Sunday, December 11, 2011

Last Days in Siem Reap

It is time to pass on the money raised, even so it's not much at £130 total.
Looking at local costs and the difficulty of accessing a further out farming family I am considering to split the money between Nakry and his immediate family and his cousin who is 16 and was taken out of school to work as a day labourer on other people's fields. This work brings at most $4 a day for skilled labour and my hunch is that women get a lower rate than that. I'd love to be able to send her back to school to finish at least the basic education (High School) + ideally a language qualification that would help a lot also.

Good and verified / recognized Language classes here cost around $110-$190 for a 3 month term of 45 lessons. The changing price depends on the level taught. Academic language training with international IELTS testing is available as well, but the Basic Language skills have to be learnt first.

If I had a steady income I would love to be able to say: I will pay for you to take the full program of lessons over the next 3 years. It really makes me feel strange to not be able to help. It's a matter of $50-$70 a month. (help would be needed with transport costs and that could end up being $10 for each trip she makes to town to attend lesson as there are no local busses and transport relies on pick-up trucks and scooters and tuk-tuks charging $5 for a single journey). That's not much money.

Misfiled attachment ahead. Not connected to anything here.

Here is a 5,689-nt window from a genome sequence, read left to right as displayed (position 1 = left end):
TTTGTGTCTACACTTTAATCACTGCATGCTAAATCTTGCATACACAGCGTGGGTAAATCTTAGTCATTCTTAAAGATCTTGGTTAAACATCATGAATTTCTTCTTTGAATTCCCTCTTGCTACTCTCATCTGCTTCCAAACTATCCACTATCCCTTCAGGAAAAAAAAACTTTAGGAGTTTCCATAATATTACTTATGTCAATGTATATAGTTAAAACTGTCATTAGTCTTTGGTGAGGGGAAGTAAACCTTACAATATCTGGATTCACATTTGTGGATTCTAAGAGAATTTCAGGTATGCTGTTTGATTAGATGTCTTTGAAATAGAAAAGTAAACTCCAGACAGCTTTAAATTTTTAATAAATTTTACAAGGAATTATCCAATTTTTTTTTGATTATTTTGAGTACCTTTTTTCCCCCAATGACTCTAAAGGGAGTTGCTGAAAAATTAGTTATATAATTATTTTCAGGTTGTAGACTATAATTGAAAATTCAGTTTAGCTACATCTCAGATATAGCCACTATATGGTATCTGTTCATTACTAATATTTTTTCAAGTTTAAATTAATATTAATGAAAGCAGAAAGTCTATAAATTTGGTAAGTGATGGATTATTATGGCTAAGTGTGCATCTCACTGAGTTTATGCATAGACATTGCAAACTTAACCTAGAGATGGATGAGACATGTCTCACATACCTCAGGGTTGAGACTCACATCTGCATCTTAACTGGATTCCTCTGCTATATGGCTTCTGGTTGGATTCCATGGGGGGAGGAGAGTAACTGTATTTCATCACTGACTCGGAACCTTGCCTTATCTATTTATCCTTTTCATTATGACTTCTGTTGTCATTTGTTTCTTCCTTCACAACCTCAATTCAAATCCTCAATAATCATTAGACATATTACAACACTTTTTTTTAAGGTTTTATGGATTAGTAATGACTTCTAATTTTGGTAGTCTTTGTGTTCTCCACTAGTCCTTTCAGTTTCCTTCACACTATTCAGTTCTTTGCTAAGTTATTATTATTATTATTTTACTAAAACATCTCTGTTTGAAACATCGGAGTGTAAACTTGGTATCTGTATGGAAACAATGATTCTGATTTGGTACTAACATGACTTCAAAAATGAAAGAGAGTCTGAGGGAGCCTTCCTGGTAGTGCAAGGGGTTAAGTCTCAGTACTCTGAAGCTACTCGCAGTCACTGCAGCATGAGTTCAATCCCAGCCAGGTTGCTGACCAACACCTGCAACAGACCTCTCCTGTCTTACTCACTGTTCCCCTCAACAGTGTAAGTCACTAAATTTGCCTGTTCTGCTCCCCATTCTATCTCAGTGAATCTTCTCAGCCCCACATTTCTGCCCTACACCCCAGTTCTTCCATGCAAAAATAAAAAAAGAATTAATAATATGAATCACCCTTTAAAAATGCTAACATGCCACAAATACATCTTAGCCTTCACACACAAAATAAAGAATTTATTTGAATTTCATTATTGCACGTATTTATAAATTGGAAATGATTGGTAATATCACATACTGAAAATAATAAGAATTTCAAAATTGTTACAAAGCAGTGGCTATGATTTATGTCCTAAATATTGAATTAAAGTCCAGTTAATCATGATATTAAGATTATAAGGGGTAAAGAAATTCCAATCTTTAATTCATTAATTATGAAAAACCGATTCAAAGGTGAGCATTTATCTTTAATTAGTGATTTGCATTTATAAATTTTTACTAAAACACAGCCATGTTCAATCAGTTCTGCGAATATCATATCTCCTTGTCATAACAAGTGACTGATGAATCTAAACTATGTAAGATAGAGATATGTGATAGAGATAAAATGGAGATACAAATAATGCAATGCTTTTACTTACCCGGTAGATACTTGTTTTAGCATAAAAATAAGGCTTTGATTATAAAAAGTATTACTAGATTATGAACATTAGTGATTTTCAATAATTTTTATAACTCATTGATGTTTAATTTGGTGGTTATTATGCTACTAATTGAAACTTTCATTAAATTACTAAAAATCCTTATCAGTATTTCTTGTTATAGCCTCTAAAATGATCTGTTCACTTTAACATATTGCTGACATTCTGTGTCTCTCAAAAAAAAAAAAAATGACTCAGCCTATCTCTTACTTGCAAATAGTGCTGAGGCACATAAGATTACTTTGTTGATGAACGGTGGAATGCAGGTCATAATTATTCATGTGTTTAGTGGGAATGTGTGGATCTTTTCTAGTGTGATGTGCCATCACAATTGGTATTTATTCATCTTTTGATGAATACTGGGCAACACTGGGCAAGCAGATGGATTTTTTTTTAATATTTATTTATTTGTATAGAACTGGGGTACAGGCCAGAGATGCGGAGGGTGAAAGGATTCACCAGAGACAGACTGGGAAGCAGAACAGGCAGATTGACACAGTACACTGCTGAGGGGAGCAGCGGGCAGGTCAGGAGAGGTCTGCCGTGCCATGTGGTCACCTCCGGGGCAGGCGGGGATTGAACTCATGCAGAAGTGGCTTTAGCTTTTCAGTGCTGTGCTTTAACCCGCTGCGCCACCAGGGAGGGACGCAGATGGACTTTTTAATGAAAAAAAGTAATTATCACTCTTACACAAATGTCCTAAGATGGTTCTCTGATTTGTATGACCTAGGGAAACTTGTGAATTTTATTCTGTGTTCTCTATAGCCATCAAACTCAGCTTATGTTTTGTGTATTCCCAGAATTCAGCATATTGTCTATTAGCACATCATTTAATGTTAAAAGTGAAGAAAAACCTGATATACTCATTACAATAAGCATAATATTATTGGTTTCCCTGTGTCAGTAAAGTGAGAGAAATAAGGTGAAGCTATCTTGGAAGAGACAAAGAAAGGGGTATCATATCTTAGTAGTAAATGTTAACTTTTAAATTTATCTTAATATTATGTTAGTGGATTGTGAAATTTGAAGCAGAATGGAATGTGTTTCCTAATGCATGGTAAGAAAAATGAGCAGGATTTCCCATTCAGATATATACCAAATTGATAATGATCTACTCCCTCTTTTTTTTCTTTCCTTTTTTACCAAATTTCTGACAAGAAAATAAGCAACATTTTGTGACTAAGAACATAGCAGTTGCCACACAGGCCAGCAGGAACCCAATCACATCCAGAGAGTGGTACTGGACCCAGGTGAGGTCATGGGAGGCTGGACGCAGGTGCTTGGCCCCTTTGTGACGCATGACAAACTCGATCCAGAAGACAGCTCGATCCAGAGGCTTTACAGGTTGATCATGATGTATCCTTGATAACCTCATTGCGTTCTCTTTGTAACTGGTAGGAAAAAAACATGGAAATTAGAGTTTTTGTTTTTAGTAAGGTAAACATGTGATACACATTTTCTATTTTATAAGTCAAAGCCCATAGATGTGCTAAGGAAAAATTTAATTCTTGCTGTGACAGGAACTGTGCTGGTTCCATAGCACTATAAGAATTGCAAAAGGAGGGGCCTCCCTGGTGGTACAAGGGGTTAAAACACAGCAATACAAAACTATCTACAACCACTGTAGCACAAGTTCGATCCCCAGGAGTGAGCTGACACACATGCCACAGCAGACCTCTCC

I'd love to send Nakry, too.

The bottom line is probably that I should offer Nakry something to teach her and try help him to gain qualifications in order to pass them on. As he is more independent in the first place, with being a male (which makes him safer on longer journeys to town and also culturally it is preferred for women to not travel too far - I imagine a lot of this is about security.)

I wish I had an income and could help others make positive changes themselves... argh...

Women and girls are so much safer when educated! A study I read somewhere found that there is a direct relation between the schooling of a girl and her future children. It showed that approximately for every term that she would remain in education she would make sure that her future children would remain in education a year longer.. That's quite an equation!